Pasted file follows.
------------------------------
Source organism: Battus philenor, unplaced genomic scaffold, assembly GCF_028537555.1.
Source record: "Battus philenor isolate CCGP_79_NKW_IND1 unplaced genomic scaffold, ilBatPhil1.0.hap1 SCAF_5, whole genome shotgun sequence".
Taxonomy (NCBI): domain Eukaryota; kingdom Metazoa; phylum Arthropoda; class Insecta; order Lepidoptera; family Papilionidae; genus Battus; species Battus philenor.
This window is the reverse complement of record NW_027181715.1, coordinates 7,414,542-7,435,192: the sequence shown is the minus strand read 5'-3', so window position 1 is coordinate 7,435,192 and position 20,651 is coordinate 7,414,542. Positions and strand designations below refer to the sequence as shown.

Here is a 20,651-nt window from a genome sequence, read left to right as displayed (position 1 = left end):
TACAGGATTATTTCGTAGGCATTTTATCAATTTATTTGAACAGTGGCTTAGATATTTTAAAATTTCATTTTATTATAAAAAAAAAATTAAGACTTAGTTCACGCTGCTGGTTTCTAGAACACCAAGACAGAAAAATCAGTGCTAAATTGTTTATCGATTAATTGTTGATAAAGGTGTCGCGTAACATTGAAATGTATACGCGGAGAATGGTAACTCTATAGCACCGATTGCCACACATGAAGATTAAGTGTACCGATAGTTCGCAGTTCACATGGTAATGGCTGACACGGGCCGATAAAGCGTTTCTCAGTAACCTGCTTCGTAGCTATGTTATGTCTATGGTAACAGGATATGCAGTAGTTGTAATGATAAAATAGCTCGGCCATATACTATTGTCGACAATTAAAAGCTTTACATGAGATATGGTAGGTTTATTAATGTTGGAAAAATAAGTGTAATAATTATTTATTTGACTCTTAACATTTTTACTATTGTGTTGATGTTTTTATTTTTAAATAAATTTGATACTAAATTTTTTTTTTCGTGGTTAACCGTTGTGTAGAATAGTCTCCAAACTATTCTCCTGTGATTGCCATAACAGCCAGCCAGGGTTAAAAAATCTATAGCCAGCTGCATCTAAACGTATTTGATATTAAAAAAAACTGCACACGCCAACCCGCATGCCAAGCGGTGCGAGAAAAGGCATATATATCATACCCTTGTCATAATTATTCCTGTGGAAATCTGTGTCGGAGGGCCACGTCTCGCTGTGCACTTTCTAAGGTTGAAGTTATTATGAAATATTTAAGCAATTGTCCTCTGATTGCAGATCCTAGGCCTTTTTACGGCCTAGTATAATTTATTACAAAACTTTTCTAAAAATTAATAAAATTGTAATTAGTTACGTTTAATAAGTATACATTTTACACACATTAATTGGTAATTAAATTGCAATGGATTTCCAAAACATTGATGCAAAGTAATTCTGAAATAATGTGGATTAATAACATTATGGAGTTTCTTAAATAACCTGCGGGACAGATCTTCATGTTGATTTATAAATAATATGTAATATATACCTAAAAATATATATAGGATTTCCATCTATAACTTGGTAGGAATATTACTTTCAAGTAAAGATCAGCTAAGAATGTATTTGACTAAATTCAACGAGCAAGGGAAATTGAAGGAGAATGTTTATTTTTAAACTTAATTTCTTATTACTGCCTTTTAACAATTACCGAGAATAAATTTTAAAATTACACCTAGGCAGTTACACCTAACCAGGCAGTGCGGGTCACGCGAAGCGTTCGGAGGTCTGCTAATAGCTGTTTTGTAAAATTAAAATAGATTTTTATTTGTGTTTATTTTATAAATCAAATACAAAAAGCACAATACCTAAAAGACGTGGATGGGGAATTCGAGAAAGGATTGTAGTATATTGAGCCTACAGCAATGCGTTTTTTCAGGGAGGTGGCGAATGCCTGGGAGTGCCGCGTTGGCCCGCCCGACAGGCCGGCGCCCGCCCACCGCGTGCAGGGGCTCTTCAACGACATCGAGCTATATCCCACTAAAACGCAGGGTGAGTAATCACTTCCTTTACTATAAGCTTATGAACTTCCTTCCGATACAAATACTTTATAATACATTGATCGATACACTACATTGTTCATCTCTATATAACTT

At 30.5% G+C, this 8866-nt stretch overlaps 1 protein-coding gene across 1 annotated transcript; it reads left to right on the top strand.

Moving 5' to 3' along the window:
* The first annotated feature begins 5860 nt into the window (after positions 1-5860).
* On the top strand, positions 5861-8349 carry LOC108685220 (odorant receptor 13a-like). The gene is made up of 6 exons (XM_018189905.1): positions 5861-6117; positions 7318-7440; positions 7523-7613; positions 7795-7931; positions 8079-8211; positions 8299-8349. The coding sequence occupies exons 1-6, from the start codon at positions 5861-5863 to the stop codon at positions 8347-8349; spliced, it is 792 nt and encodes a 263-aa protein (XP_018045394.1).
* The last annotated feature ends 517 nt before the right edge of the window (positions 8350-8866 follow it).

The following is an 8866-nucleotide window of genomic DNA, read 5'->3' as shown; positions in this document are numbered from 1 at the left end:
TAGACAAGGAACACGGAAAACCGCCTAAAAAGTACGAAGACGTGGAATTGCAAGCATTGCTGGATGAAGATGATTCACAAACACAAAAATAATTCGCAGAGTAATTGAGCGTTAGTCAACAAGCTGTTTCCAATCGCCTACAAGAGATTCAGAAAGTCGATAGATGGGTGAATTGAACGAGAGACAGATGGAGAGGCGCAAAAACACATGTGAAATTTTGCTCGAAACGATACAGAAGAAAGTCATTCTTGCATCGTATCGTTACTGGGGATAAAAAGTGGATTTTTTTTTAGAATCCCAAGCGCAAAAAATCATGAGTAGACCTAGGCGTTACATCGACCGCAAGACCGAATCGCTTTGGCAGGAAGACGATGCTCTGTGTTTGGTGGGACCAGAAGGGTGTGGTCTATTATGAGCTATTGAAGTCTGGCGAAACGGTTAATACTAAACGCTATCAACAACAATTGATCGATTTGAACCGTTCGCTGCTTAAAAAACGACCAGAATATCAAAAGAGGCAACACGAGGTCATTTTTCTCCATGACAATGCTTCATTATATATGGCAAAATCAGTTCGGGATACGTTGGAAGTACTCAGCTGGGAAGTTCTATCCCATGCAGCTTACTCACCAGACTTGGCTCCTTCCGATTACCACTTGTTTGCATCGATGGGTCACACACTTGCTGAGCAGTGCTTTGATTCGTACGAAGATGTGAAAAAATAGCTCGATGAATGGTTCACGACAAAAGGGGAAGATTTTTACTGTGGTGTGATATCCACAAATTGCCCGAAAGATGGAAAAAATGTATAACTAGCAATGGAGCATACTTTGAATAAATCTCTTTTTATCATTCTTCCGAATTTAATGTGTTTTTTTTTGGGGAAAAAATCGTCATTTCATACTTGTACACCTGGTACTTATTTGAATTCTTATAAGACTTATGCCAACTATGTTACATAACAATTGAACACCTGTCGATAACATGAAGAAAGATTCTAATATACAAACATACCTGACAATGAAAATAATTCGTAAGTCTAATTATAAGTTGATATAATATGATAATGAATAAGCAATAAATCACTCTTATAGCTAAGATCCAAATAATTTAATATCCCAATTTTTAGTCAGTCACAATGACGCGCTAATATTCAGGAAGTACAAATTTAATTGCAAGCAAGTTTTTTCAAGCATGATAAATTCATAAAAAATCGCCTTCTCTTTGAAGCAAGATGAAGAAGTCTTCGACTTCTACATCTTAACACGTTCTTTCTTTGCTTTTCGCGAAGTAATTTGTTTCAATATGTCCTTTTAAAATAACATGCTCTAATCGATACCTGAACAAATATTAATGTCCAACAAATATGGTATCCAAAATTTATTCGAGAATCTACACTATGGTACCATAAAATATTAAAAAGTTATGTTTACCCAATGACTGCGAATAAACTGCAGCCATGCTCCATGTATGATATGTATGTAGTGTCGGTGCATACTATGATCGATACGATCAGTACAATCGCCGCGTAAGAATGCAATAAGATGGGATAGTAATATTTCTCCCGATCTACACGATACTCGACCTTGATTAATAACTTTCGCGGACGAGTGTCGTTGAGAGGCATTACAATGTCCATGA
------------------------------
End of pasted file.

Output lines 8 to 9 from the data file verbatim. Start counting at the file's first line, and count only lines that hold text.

Moving 5' to 3' along the window:
* The first annotated feature begins 5860 nt into the window (after positions 1-5860).